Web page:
# Edit the client configuration file
wings@pinky:~$ sudo nano /etc/mfs/mfsmount.cfg
# Add the following lines and save it
/mnt/mfs
mfsmaster=10.1.1.201

Test the client:

wings@pinky:~$ sudo mfsmount
mfsmaster accepted connection with parameters: read-write,restricted_ip,admin ; root mapped to root:root

And enable automatic mounting:

# Edit the filesystem table
wings@pinky:~$ sudo nano /etc/fstab
# Add this line
mfsmaster: /mnt/mfs moosefs defaults,mfsdelayedinit 0 0

Media and Samba (Windows File Sharing)

It was time to add some basic services to make this NAS work like… well, a NAS. Adding Samba would allow me to use SMB (Windows File Sharing) to access and store media. I decided to add it to node #1 (blinky).

First up, I created a “media” user:

root@blinky:~# useradd -u 1100 -d /mnt/mfs/media media

Then I installed and configured Samba:

# Install the Samba package
root@blinky:~# apt install samba
# Open the Samba configuration file
root@blinky:~# nano /etc/samba/smb.conf

And finally added a few lines to the Samba configuration to enable access to the new “media” share.

[media]
   comment = Samba on Ubuntu
   path = /mnt/mfs/media
   read only = no
   browseable = yes

With those changes in place, I started the Samba service and enabled it to run on boot.

wings@blinky:~$ sudo systemctl enable smbd && sudo systemctl start smbd

I wasn’t quite done, however. Out of the box, Samba has its own lists of accounts and passwords. So - I had to create a “media” Samba user.

root@blinky:~# smbpasswd -a media
New SMB password:
Retype new SMB password:
Added user media.

With all that out of the way, finally, I could start using the NAS properly.

Action Shot

HC2s in action

This was my setup for a little while. When treated as separate units like this, active cooling isn’t super necessary. Handily, my VDSL router happened to have a 4-port gigabit switch built into it, so I was able to use it to provide simple networking.

However, this setup didn’t look particularly neat and I was a little concerned about leaving things exposed like that.

A LACK of Colour

I decided to get a “LACK” table from IKEA - initially to neaten things up, but possibly to mount some hardware in later. For those unfamiliar with the “LackRack”, the LACK side table happens to have the same inner width as a standard server rack.

With the LACK in hand I did a “test fit”, setting up all 4 units as though all were in service - complete with colour-coded Ethernet cables.

Four HC2s on a LACK table

I actually really liked the look, so I kept everything stacked in that configuration. You might notice that only two units were powered at this stage.

Final configuration for a while

Cool noises

I’m still not 100% sure why, but with all the units stacked up like that - heat eventually became a problem despite only having two of the units powered.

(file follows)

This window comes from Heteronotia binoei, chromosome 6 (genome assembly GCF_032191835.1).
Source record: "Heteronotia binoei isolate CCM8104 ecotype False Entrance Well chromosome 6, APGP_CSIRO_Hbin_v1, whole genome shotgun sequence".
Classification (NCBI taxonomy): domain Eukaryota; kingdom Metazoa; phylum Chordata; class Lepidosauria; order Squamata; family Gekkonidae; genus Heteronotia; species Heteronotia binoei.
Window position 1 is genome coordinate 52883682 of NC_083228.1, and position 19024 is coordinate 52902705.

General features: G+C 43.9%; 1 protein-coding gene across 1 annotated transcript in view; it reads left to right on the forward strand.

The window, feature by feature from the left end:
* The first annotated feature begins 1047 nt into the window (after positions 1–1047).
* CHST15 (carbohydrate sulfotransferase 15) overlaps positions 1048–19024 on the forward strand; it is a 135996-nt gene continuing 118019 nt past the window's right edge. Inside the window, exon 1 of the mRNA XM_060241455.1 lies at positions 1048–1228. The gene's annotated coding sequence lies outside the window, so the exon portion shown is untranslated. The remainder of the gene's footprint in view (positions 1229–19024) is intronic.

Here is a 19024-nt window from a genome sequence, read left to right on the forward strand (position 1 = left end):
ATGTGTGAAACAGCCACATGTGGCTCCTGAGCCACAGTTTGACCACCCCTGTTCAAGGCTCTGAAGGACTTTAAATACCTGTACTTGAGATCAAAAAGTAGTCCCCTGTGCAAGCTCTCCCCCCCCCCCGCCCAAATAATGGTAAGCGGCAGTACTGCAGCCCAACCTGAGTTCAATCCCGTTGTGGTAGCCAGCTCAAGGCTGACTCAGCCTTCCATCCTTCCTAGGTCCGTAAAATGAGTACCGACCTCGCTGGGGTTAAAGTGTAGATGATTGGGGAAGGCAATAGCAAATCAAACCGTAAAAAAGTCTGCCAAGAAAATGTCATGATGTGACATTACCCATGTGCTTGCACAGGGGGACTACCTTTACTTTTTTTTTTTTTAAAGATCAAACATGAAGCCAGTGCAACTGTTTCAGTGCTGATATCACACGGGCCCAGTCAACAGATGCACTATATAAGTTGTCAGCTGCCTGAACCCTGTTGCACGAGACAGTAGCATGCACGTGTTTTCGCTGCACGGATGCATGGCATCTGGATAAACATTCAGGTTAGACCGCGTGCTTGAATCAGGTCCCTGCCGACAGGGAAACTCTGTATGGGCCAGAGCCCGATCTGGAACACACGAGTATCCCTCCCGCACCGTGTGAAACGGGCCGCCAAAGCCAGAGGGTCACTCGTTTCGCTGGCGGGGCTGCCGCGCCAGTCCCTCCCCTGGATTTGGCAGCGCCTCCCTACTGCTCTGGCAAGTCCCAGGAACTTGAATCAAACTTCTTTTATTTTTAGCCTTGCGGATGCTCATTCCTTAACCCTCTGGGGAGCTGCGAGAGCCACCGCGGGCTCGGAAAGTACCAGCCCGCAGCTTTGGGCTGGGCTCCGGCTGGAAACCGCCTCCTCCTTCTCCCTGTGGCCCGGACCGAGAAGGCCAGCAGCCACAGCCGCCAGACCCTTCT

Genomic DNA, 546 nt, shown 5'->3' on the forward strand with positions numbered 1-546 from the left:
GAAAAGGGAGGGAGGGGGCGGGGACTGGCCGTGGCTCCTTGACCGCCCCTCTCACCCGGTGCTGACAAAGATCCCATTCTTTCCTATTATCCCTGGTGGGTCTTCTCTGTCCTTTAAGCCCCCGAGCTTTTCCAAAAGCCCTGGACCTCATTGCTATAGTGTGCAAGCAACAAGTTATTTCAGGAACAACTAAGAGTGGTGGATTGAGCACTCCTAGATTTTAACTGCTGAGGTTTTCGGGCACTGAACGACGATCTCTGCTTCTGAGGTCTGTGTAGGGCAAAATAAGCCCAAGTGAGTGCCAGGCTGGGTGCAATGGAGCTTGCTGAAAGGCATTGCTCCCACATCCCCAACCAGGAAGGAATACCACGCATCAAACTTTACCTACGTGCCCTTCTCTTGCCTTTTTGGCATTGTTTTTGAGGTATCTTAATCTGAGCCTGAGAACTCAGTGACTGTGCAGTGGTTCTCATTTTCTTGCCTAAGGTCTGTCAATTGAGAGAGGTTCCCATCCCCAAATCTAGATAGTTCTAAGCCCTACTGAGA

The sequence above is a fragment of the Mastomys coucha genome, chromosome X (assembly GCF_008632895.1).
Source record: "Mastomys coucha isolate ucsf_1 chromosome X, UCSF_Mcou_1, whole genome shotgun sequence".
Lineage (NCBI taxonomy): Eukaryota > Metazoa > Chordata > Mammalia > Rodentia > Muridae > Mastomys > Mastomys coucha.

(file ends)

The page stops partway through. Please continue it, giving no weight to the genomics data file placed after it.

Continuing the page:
While I could easily go back to the previous setup, that would be a temporary fix at best. I’d still need to solve the problem eventually, and it would only get worse with all 4 units in service.

My evil plan was to find a decent 120mm fan that I could power using 5v - allowing me to power it using the USB ports on the back of the HC2s. Combined with the fan shroud, this would keep the stack cool, and a low power fan would be quiet. My initial search didn’t turn up anything super promising.

As a stopgap measure, I found a desk fan that was just the right size to point at the cluster. Unfortunately, this didn’t last forever - consumer desk fans aren’t really meant to run 247 - and it eventually ate itself.

For $5, what did you expect?

I went to the shops to see if I could find anything to use as a new stopgap measure. There were a few desk fans - that could work! - except that they were far too big and wouldn’t fit under the second LACK table (which I had added to neaten things up further).

Then, at my local electronics shop, I struck gold -

USB fan

I found a USB fan on clearance for $5. Awesome!

At this point I need to point out that the Elastic NAS was physically located right next to the couch - it had to be quiet, and any noise it did make needed to be easy to ignore. This fan did not meet either criteria. While it performed surprisingly well in terms of efficiently moving air, it was whiny and made weird noises. Drat, back to the drawing board.

Meanwhile, my brother-in-law had kindly 3D printed the fan shroud for me. Since beginning the project, I had decided on a slightly different design which was based on the original but was designed to force more air through the HC2s.

The new shroud design

Fan-tastic

I had the shroud in-hand, but no fan and no power solution. I continued researching for a while and found that there were no really great options for 120mm fans that could be powered via USB - very few fans were rated to run at 5v and most likely wouldn’t even spin up at that voltage.

One option was to get a Molex-to-fan-header adapter and then a 12v power supply with a Molex output. Then I could power a high quality 12v fan. While looking into this, however, I found a 12v power supply with a barrel-style plug, as well as a fan adapter that worked with that. Simple!

I went ahead and bought a 12v 120mm Noctua fan and put it all together. Handily it came with a resistor to run the fan at a lower, quieter speed.

Here’s the complete fan setup, taken when I was test-fitting the shroud in the kitchen. We’ve got a barrel-plug style power suppy, feeding a fan adapter, feeding a resistor, feeding the actual fan.

The final cooling setup

And here it is fully functional and attached to the Elastic NAS, which had grown to 3 nodes by this point.

Elastic NAS fitted with the final cooling setup

My goal was to have a very quiet cooling solution, and as it turns out I couldn’t hear any significant noise from as close as 15cm away. I was ecstatic.

Join us next time as we complete the build and talk about goals and snapshots.